When the time finally arrives for the mouth of Hell to open and swallow you whole, it will not be the fiery winds or the vast, endless darkness that will herald regret of your misspent life. It will be the sound—the unceasing, electronic chime, one you heard over and over and over again every time you entered a cab for nine years. Your fingers will grasp the turgid air in search of the "mute" button, but in Hell, just as on Earth, the mute button is broken. You begin to scream, but your screams are swallowed by the vast maw of eternal blackness. "Bloop bleep," sings the chime, drowning your shrieks.

All of that will come, later. But for now, the Taxi and Limousine Commission is voting on a proposal today that would banish Taxi TVs from the city's green and yellow cabs, thanks to rampant unpopularity of the devices among both drivers and passengers.

“The TLC regularly receives complaints from passengers and drivers about the Taxi TV, the responsiveness of its screen, the noise it generates and the repetitive media content it plays,” the proposal says. “Both drivers and passengers routinely report to the TLC that they find the default settings and volume on the Taxi TV distracting and that the ‘mute’ and ‘off’ buttons on the Taxi TV often do not work."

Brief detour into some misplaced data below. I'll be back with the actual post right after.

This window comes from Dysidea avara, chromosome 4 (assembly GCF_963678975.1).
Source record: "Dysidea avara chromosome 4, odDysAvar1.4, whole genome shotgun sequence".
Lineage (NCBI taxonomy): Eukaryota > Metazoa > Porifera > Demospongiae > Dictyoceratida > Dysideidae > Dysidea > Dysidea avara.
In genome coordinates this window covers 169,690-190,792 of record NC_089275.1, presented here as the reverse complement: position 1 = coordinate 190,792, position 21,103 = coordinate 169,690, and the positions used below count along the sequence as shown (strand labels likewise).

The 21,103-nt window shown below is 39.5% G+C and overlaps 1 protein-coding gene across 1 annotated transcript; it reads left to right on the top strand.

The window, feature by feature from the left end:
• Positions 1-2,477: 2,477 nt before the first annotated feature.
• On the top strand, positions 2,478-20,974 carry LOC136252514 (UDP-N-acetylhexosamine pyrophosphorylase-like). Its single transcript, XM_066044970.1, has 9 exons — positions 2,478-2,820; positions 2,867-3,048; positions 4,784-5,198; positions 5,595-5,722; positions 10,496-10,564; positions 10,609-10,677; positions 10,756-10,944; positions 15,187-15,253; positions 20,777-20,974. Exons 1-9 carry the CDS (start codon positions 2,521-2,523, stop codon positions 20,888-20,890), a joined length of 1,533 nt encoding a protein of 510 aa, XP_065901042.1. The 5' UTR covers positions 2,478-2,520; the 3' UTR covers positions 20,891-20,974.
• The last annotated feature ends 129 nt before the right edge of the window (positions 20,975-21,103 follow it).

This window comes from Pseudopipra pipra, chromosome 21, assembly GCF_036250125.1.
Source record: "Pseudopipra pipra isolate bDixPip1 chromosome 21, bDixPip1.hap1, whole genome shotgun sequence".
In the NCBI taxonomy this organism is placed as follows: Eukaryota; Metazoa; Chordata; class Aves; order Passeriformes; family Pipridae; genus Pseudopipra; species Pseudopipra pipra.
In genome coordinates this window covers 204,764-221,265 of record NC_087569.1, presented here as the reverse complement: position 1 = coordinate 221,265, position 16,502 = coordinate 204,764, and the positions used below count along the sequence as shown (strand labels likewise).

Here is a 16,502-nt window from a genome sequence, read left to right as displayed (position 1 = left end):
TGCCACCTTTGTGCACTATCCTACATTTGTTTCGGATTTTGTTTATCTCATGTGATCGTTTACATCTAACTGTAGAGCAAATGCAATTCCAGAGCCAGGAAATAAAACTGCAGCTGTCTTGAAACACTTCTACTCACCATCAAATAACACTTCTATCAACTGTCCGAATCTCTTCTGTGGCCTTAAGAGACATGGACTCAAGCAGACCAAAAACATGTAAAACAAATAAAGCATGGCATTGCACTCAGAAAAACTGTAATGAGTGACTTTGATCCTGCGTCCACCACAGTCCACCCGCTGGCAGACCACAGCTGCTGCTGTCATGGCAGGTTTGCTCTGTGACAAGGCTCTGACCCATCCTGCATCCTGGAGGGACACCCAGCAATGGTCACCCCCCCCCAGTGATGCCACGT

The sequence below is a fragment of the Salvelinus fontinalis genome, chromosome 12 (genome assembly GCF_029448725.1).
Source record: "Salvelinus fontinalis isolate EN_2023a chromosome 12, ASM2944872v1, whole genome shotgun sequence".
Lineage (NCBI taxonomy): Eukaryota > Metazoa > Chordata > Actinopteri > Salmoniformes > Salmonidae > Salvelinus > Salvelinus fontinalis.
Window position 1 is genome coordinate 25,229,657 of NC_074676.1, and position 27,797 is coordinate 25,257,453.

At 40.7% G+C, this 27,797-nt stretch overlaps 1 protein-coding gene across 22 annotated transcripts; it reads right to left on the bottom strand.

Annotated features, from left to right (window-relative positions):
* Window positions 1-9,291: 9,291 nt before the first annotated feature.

The TVs were initially phased in around 2006, with the goal of creating ad revenue for fleet owners and a modicum of backseat entertainment to passengers. Instead, vendors Creative Mobile Technologies and Verifone pissed everyone off by forcing obnoxious programming on all who entered the cab.

“All I do is listen to people in the back seat trying to turn it off,” one driver told the Post, adding that he even offered passengers $1 to turn the infernal thing off.

It's about damn time, anyway. A 2011 TLC survey found that the TVs were the second biggest criticism from cab riders, the first being the high price of fare. The two vendors acquiesced to lowering the TVs' initial volume, but everyone knows that those volume buttons are purely decorative.

The proposal is expected to pass, and if it does, medallion owners can pay to have their screens removed, replacing them instead with smartphone or tablet payment systems. Maybe this time it will actually happen! And to the Taxi TVs: See you in Hell.